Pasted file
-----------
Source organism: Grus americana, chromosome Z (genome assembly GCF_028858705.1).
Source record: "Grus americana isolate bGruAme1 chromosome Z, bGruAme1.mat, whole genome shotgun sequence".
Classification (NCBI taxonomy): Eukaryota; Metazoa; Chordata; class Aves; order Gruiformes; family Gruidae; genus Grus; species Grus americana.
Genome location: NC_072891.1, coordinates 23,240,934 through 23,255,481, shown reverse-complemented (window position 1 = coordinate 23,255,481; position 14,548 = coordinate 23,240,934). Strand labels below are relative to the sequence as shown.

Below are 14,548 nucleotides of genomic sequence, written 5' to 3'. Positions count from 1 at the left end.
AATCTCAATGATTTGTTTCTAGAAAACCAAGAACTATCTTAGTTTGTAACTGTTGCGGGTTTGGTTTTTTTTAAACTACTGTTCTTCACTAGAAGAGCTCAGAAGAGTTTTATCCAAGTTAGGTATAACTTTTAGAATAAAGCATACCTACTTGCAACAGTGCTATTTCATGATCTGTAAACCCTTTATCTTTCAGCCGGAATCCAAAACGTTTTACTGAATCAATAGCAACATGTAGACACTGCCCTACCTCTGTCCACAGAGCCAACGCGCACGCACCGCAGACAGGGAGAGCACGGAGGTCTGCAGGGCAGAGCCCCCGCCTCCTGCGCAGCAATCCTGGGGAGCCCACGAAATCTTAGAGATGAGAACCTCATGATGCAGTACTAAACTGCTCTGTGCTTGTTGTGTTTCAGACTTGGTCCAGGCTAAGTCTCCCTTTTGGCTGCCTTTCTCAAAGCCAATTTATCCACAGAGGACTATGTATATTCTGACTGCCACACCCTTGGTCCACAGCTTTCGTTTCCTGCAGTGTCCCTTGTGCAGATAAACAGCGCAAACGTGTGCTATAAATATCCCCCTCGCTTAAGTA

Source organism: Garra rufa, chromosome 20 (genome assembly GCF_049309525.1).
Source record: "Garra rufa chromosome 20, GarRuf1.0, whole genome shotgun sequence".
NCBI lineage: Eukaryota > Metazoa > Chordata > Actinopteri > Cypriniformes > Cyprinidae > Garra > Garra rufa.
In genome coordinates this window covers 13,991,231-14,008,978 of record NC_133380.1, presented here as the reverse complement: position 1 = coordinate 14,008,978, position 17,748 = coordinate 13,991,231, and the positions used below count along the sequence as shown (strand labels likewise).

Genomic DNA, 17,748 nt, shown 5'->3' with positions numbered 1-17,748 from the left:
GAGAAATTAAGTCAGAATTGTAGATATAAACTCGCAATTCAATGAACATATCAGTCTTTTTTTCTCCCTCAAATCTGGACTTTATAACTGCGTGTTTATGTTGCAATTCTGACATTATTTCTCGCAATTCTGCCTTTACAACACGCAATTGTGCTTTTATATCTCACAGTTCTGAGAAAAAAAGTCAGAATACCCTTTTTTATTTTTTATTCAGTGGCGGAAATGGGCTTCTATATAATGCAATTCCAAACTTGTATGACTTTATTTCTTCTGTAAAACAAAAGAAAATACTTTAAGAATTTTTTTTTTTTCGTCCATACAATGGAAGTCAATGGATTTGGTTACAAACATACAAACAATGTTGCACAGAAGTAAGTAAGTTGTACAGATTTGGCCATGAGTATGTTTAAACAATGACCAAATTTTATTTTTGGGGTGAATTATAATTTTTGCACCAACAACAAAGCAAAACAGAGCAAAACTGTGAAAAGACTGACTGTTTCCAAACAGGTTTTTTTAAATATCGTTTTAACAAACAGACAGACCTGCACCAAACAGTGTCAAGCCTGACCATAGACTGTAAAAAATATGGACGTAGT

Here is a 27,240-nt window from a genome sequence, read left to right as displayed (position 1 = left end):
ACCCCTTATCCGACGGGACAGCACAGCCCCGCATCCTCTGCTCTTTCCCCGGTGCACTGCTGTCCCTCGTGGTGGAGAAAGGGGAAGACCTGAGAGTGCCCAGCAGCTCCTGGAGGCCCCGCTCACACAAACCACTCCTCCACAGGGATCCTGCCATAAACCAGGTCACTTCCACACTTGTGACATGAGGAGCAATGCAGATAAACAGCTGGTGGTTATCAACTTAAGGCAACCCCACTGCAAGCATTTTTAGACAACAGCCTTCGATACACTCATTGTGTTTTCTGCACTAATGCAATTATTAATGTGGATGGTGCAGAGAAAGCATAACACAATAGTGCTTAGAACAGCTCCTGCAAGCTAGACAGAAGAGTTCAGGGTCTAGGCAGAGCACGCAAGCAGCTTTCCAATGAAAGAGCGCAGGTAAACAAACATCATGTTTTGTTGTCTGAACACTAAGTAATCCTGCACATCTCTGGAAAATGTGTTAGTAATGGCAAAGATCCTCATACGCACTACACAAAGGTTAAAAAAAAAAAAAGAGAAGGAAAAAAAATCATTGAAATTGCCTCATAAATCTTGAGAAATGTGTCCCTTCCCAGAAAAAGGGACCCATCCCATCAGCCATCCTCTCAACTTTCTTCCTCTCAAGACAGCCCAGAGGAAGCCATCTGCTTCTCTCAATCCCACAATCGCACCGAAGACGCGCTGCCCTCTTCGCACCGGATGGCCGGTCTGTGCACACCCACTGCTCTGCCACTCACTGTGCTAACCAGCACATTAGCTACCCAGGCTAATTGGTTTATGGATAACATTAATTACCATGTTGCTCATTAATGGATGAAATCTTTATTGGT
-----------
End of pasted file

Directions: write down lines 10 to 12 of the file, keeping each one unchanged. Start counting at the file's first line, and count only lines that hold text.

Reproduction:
In genome coordinates this window covers 13,991,231-14,008,978 of record NC_133380.1, presented here as the reverse complement: position 1 = coordinate 14,008,978, position 17,748 = coordinate 13,991,231, and the positions used below count along the sequence as shown (strand labels likewise).

Genomic DNA, 17,748 nt, shown 5'->3' with positions numbered 1-17,748 from the left:
GAGAAATTAAGTCAGAATTGTAGATATAAACTCGCAATTCAATGAACATATCAGTCTTTTTTTCTCCCTCAAATCTGGACTTTATAACTGCGTGTTTATGTTGCAATTCTGACATTATTTCTCGCAATTCTGCCTTTACAACACGCAATTGTGCTTTTATATCTCACAGTTCTGAGAAAAAAAGTCAGAATACCCTTTTTTATTTTTTATTCAGTGGCGGAAATGGGCTTCTATATAATGCAATTCCAAACTTGTATGACTTTATTTCTTCTGTAAAACAAAAGAAAATACTTTAAGAATTTTTTTTTTTTCGTCCATACAATGGAAGTCAATGGATTTGGTTACAAACATACAAACAATGTTGCACAGAAGTAAGTAAGTTGTACAGATTTGGCCATGAGTATGTTTAAACAATGACCAAATTTTATTTTTGGGGTGAATTATAATTTTTGCACCAACAACAAAGCAAAACAGAGCAAAACTGTGAAAAGACTGACTGTTTCCAAACAGGTTTTTTTAAATATCGTTTTAACAAACAGACAGACCTGCACCAAACAGTGTCAAGCCTGACCATAGACTGTAAAAAATATGGACGTAGT